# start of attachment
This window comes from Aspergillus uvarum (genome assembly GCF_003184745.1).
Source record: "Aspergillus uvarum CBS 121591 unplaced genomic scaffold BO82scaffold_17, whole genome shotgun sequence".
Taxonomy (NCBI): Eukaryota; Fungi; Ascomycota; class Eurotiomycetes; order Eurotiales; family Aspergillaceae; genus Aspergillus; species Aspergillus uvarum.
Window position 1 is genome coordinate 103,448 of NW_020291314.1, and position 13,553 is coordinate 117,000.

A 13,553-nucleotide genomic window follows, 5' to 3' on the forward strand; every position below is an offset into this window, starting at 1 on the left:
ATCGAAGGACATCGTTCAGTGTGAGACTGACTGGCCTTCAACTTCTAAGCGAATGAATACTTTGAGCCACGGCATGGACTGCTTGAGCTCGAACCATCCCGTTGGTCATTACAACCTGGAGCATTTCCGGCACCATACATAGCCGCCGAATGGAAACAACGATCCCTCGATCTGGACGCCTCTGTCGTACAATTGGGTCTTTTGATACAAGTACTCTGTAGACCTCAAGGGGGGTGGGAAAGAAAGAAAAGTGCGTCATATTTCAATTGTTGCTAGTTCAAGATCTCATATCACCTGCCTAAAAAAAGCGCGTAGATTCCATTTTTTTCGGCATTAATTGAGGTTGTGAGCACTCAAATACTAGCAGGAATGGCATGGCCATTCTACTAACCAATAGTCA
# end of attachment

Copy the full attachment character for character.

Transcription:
This window comes from Aspergillus uvarum (genome assembly GCF_003184745.1).
Source record: "Aspergillus uvarum CBS 121591 unplaced genomic scaffold BO82scaffold_17, whole genome shotgun sequence".
Taxonomy (NCBI): Eukaryota; Fungi; Ascomycota; class Eurotiomycetes; order Eurotiales; family Aspergillaceae; genus Aspergillus; species Aspergillus uvarum.
Window position 1 is genome coordinate 103,448 of NW_020291314.1, and position 13,553 is coordinate 117,000.

A 13,553-nucleotide genomic window follows, 5' to 3' on the forward strand; every position below is an offset into this window, starting at 1 on the left:
ATCGAAGGACATCGTTCAGTGTGAGACTGACTGGCCTTCAACTTCTAAGCGAATGAATACTTTGAGCCACGGCATGGACTGCTTGAGCTCGAACCATCCCGTTGGTCATTACAACCTGGAGCATTTCCGGCACCATACATAGCCGCCGAATGGAAACAACGATCCCTCGATCTGGACGCCTCTGTCGTACAATTGGGTCTTTTGATACAAGTACTCTGTAGACCTCAAGGGGGGTGGGAAAGAAAGAAAAGTGCGTCATATTTCAATTGTTGCTAGTTCAAGATCTCATATCACCTGCCTAAAAAAAGCGCGTAGATTCCATTTTTTTCGGCATTAATTGAGGTTGTGAGCACTCAAATACTAGCAGGAATGGCATGGCCATTCTACTAACCAATAGTCA